Compliance has traditionally been HR’s main focus and area of responsibility. HR is expected to ensure the company meets all legalities concerning employee treatment while making sure employees understand workplace handbooks, codes of contact, and similar issues. Compliance HR continues to have its place in modern human resources, but growing access to employee data has seen the rise of strategic HR and the alignment between human resources and company goals.
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Defining Compliance HR
Compliance HR has two main goals: to ensure the employer treats employees fairly and to prevent the business from running afoul of legal repercussions. Compliance HR is the nexus for company involvement with:
- Title VII of the Civil Rights Act of 1964
- The Americans with Disabilities Act
- The Age Discrimination in Employment Act
- Title II of the Genetic Information Nondiscrimination Act
- The Uniformed Services Employment and Reemployment Rights Act
- The Fair Labor Standards Act
- The Family and Medical Leave Act
- The Occupational Health and Safety Act
- Immigration law
- Benefits and pensions
- Union Laws
Make no mistake—compliance HR fulfills an important role and will continue to do so. The rise of new, data-driven technology is opening new opportunities for HR, however, and a chance to leverage HR talent and data to improve business goals and outcomes.
Compliance HR is preventative and reactive in nature.
Strategic HR is very different from compliance HR. Compliance HR is preventative and reactive in nature–problems are prevented or addressed by ensuring compliance with legal regulations and company policies. Strategic HR, in contrast, looks for opportunities to contribute to business goals. Human resource strategies and talent management no longer simply support business strategies–they help guide it.
Moving from compliance-based HR to strategic HR is a complicated endeavor that requires forming partnerships with other departments and C-suite executives. The following tips help you determine if your HR department is ready to make the move to strategic HR, and how to earn a place at your company’s decision-making table.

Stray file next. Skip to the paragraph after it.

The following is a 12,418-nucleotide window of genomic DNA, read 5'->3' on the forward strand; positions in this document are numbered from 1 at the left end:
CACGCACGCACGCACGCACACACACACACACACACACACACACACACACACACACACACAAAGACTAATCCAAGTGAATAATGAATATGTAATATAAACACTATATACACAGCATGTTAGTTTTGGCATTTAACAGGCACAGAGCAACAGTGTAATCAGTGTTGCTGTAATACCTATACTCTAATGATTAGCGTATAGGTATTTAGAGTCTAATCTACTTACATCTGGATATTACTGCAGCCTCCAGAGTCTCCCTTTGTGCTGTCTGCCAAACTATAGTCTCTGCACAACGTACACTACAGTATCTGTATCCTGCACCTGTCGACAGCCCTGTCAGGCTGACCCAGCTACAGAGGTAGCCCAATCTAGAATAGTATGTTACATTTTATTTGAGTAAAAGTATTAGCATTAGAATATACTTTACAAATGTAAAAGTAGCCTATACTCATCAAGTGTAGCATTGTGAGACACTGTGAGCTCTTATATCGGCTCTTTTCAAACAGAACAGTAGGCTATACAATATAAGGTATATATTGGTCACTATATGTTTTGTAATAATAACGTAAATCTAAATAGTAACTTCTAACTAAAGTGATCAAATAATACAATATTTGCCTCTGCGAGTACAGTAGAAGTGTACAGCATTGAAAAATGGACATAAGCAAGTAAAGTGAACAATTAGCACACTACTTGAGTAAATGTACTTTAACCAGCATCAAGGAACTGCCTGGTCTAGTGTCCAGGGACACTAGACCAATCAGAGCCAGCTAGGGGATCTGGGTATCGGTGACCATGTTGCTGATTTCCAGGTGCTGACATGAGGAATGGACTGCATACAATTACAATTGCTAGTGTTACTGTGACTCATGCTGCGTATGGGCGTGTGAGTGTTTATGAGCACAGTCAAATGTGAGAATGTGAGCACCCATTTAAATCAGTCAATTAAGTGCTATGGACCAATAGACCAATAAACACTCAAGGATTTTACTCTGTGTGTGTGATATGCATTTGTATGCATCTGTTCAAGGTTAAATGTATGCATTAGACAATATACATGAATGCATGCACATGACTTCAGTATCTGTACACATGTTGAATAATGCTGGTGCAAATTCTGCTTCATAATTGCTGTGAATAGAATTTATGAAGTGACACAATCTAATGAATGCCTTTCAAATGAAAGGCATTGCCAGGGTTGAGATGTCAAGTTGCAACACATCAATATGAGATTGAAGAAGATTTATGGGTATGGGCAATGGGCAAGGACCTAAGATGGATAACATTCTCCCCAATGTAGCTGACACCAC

How Are You Positioned?
Before launching a campaign to strengthen strategic HR skills, it’s important to examine where your department stands right now. Are you only working with compliance HR, or does the department already have aspects of a strategically-based system? Compliance HR tends to use limited automated technology, relying at best on spreadsheets. Compliance-based HR usually reports to operations or finance, while managers of other departments handle their own recruiting, onboarding, and performance management.
In contrast, strategic HR heads are seen as partners rather than support staff by other managers. The strategic HR head often reports directly to the CEO, and HR strategies are tied to business goals. Data guides all HR decisions and recommendations, and automation performs a significant portion of talent management functions.
Understanding where your department currently sits in terms of compliance and strategy helps chart a course to increase strategic influence.
Identify Strategic Priorities
If you’re used to compliance HR you may not have a complete understanding of your business initiatives and goals. A move into strategic HR cannot take place without intimate knowledge of company initiatives, goals, and long-term strategies. Without this knowledge, you cannot identify which business drivers need HR support.
Talk to your C-suite executives about the company business plan, and the skills the company needs to meet its goals. Where does the business’s strategic plan place the company in five years, and what talents are needed to reach this milestone? Can you provide management with data that supports the business plan? Are current HR strategies aligned with company views on recruiting, onboarding, retention, and performance management? Consider your existing technology as well: do you have the tech you need to successfully support business strategies?
Know Your Talent Risks
With the company goals in mind, consider your own talent. Do you have the talent necessary to initiate strategies? Succession gaps between where you are and where you want to be will need to be filled before HR can meaningfully impact business strategy.
As with talent, a move to strategic HR requires improved technology in order to provide the data that drives business decisions. Talent management technology increases employee engagement while providing a forum for succession planning, feedback, and performance reviews.
No business strategy moves from conception to completion without changing and evolving. This is as true of strategic HR as anything else. Seek regular feedback from executives, managers, and employees to ensure your’re providing the data and information needed to pursue business goals. Regular meetings with your executive team help fine-tune how HR creates value while providing an opportunity to discuss the processes, talent, and technology needed to move from compliance HR to a robust, influential and strategic HR department.
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